How RCB came back from the dead to enter the IPL Playoffs | Crickit

How RCB came back from the dead to enter the IPL Playoffs

May 19, 2024 11:52 AM IST

Nothing exemplified RCB's never-say-die spirit better than the 27-run defeat of CSK on Saturday which sealed their place in the IPL 2024 playoffs

At the halfway stage of the league phase of IPL 2024, Royal Challengers Bengaluru were firmly rooted to the bottom of the table. Nothing seemed to be working – not a change in team name from Bangalore to Bengaluru, not Virat Kohli’s red-hot form that catapulted him to the top of the Orange Cap race, not their vast legion of red-and-blue fans who turned up in their thousands to support their heroes in their moment of strife.

Royal Challengers Bengaluru's players celebrate after winning the Indian Premier League (IPL) Twenty20 cricket match against Chennai Super Kings (AFP)
Royal Challengers Bengaluru's players celebrate after winning the Indian Premier League (IPL) Twenty20 cricket match against Chennai Super Kings (AFP)

Six losses from seven games called for a drastic change. Not so much a change in personnel because the brains’ trust was convinced it was the right bunch to get the job done, but a change in attitude, a change in mindset, a change in approach. And so, before their eighth outing, against Kolkata Knight Riders at the Eden Gardens, there was a brainstorming session. No apportioning of blame but an honest exercise in soul-searching, at the end of which the contours of an aggressive new approach began to take tenuous shape.

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There was no instant redemption; at the Eden, RCB slumped to a heart-wrenching, last-ball, one-run loss. Seven defeats, two points, six games remaining. Curtains, surely?

Surely not.

ALSO READ: Virat Kohli's 'yorker nehi, slower ball daal' advice for Yash Dayal sparks Dhoni collapse, leaves CSK legend infuriated

What’s transpired in the last month, since that defeat to KKR, has been the stuff of dreams. Their bowling, for long the softest underbelly, roused itself into action, not least because spearhead Mohammmed Siraj rediscovered his mojo. The support cast was equally impressive – Yash Dayal, whose claim to infamy was conceding five consecutive sixes last season while playing for Gujarat Titans to KKR’s Rinku Singh. Lockie Ferguson, the Kiwi quick gradually coming into his own after an indifferent start. Cameron Green, the strapping Aussie who made excellent use of his height. Karn Sharma and Swapnil Singh, the unheralded spin twins. And Will Jacks, primarily a batting powerhouse but whose off-spin could be underestimated only at own’s peril.

Jacks, of course, was a batting hero too. In the first half, only Kohli and Dinesh Karthik at different ends of the batting order kept up their end of the bargain. Glenn Maxwell was an unqualified failure with 32 runs from six innings, skipper Faf du Plessis blew hot and cold, Rajat Patidar appeared to be nursing the hangover of a dreadful debut Test series against England. How much could Kohli alone do at the top of the order? How long would Karthik, surely in the autumn of the career, be able to shoulder the burden singularly of providing the final flourish? Where was the support?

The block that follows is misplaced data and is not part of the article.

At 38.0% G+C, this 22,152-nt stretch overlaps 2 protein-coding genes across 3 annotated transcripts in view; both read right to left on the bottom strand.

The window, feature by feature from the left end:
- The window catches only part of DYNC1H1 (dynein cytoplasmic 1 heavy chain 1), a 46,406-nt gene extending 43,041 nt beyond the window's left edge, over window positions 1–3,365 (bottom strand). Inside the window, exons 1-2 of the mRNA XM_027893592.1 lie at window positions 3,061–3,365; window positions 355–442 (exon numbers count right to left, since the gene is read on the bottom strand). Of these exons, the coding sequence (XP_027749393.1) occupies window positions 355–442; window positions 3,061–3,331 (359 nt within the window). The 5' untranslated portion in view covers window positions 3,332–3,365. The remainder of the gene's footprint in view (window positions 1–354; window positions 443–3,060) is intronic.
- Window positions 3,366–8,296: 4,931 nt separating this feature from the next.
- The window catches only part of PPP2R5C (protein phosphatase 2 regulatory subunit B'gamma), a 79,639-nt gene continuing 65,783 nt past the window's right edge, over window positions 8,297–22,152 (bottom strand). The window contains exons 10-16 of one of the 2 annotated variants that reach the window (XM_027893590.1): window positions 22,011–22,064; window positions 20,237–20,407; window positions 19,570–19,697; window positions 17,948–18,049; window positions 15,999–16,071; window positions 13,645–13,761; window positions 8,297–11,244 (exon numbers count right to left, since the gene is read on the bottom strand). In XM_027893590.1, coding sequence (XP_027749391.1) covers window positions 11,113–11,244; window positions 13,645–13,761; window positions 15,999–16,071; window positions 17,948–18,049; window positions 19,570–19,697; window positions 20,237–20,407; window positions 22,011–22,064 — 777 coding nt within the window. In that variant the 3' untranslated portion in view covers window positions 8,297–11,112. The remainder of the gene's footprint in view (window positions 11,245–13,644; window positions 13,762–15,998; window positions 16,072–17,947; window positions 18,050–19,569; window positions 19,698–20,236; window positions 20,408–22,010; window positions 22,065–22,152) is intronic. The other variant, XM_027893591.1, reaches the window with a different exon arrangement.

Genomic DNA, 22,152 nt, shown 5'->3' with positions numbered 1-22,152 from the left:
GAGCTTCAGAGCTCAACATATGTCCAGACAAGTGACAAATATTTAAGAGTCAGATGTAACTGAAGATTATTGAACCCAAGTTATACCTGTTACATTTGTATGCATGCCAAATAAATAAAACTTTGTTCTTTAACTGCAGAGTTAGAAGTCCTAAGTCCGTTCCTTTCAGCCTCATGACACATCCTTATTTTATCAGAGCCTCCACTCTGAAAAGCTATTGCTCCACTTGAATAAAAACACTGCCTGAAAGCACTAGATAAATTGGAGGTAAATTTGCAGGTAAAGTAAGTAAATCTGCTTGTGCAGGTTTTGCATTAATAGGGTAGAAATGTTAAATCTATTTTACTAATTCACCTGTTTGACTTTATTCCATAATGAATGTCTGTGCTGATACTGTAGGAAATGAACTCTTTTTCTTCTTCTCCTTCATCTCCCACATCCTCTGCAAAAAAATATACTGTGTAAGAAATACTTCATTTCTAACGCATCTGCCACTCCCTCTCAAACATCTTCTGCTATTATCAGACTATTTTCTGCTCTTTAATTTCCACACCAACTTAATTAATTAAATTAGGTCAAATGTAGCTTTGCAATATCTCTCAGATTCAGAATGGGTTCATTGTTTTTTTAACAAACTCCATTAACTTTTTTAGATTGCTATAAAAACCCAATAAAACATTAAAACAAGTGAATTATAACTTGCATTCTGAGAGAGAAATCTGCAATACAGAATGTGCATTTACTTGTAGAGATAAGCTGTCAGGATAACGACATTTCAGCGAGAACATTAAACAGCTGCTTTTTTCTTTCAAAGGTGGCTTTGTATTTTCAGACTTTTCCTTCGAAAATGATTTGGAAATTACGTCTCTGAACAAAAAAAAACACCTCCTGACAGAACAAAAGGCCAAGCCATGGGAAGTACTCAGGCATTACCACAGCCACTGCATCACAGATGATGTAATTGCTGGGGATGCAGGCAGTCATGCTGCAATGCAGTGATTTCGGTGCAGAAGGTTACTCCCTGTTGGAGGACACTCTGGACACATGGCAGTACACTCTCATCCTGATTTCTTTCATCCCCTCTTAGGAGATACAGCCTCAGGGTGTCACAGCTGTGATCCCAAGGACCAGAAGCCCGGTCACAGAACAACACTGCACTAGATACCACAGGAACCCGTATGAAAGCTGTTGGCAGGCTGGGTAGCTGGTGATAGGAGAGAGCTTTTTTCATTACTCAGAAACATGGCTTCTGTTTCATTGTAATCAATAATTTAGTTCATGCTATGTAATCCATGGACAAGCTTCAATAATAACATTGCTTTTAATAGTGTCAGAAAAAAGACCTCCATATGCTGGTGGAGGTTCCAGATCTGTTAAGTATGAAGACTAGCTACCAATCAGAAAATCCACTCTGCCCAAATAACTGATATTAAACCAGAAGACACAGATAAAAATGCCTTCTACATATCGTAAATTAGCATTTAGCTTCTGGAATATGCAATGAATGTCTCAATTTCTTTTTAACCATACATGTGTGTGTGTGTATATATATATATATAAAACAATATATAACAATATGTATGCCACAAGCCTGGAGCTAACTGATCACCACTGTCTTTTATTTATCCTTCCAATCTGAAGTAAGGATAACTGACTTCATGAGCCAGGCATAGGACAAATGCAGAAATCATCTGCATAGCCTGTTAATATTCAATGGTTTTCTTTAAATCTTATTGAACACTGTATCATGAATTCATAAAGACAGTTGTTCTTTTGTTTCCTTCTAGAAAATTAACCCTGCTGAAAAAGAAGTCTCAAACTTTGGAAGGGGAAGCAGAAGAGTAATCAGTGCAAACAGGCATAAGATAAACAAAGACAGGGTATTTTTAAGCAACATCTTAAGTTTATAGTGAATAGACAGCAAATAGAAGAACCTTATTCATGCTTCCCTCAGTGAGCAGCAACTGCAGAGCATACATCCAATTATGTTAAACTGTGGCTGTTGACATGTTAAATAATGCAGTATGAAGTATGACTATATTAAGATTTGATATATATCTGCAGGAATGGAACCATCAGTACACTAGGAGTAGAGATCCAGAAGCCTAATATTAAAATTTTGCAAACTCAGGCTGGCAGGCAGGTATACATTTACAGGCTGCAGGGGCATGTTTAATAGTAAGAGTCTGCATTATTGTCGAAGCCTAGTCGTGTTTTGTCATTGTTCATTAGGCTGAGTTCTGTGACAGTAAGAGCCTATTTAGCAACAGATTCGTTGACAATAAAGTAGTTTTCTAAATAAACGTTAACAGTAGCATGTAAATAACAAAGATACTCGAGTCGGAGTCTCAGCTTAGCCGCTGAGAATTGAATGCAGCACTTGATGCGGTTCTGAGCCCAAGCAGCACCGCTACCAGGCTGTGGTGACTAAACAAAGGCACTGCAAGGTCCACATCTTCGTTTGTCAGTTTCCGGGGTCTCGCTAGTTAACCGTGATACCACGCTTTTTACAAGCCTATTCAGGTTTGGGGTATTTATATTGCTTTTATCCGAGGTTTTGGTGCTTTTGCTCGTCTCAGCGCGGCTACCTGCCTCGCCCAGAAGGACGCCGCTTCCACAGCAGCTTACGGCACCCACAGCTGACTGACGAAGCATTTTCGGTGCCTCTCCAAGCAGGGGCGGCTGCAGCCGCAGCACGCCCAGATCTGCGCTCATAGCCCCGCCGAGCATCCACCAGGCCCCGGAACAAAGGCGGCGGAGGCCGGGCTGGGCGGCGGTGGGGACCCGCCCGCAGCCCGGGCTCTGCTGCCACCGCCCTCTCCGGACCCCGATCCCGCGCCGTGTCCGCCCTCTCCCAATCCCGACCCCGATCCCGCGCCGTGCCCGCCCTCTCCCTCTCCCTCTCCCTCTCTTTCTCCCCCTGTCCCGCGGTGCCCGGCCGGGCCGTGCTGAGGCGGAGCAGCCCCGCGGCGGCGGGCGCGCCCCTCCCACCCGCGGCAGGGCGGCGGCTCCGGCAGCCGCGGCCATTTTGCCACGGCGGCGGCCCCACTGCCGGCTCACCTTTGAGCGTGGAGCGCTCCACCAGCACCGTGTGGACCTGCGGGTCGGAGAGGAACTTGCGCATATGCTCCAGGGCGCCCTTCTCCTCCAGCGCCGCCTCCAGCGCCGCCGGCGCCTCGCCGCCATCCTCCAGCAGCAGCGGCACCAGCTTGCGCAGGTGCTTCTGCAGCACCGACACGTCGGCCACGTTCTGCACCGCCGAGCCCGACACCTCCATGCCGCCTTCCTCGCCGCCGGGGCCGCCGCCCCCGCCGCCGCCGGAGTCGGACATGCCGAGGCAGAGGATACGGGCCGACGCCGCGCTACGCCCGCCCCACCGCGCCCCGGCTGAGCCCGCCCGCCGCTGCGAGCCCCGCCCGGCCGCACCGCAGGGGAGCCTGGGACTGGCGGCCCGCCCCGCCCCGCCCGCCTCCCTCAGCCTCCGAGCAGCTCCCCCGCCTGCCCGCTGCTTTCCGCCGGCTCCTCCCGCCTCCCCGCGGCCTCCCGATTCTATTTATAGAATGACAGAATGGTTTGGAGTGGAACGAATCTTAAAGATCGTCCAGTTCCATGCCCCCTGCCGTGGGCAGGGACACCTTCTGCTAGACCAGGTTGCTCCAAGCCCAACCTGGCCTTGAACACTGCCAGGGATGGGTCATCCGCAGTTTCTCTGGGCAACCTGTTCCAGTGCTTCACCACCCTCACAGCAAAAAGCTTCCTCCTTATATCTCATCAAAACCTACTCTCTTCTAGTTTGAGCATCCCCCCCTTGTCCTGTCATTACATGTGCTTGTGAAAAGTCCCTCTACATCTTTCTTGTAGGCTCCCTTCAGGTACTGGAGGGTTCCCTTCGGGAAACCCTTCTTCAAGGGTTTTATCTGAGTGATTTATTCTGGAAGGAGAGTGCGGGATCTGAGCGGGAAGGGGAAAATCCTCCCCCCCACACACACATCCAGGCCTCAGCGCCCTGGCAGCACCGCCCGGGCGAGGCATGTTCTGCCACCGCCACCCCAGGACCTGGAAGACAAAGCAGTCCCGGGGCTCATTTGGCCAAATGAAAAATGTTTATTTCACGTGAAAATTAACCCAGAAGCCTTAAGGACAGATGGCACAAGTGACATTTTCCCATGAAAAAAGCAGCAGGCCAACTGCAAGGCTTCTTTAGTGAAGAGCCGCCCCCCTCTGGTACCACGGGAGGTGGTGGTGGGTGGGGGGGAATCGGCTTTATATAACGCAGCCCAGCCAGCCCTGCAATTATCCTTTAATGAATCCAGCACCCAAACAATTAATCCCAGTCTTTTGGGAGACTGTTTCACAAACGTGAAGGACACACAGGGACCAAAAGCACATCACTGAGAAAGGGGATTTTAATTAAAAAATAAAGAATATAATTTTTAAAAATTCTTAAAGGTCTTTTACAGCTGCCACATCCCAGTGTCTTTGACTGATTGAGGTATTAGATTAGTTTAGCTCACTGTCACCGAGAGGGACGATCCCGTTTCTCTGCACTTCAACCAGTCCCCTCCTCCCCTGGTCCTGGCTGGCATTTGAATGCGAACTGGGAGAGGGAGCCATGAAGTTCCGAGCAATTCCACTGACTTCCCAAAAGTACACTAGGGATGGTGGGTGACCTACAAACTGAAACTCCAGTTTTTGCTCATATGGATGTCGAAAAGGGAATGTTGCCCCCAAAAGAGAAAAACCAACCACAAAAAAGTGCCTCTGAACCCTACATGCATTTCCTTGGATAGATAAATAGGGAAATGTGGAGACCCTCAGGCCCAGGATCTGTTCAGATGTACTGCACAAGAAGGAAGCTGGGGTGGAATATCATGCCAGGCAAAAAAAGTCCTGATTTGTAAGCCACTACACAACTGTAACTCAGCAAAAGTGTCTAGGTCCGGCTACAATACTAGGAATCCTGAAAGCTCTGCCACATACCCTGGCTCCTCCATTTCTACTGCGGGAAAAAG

From Jacks, for starters. And du Plessis and Patidar, and Green. Step by bold step, the pieces began to fall in place. The revival started in game nine, in Hyderabad, against the team that had smashed the highest IPL total ever. Sunrisers Hyderabad’s 287 for three at the M Chinnaswamy Stadium had been a chastening wake-up call; RCB paid them back in the same coin in Uppal, winning by 35 runs to double their tally of points.

Few would have expected, or even suspected, on April 25 that here we would be, eulogising the spirit and spunk of an RCB team that rode on six successive victories to surge into the playoffs ahead of defending champions Chennai Super Kings on net run-rate. Even when they slid from one setback to another, RCB somehow made sure the run-rate didn’t get away from them. Once they arrested the unchecked slide with their conquest of SRH, it was as if the stars aligned to propel them to the next stage. The one percenters started to go in their favour, the little slices of luck required to effect a turnaround were readily forthcoming. What’s it that they say about fortune and the bold? After all, RCB’s motto is Play Bold, isn’t it?

Nothing exemplified their never-say-die spirit better than the 27-run defeat of CSK on Saturday. RCB’s 218 for five was less than its numerical value because to qualify, they needed to keep CSK to 200 or less. At 129 for six, it was mission accomplished, almost. Then, old friends Mahendra Singh Dhoni and Ravindra Jadeja pushed back. In style.

CSK needed 17 off the last over, from Dayal. The first ball disappeared over long-leg and out of the stadium as Finisher Dhoni, hobbling and limping, swatted Dayal aside. Memories of Rinku came flooding back, but Dayal was better prepared this time. His focus, he said, was on ‘process and execution’. Dhoni fell to a back-of-the-hand slower one, after which Dayal conceded just one more run in the over. A triumph of will, of desire, of belief – pretty much the RCB story this season.

Beware, the others in the playoffs. Beware, indeed.

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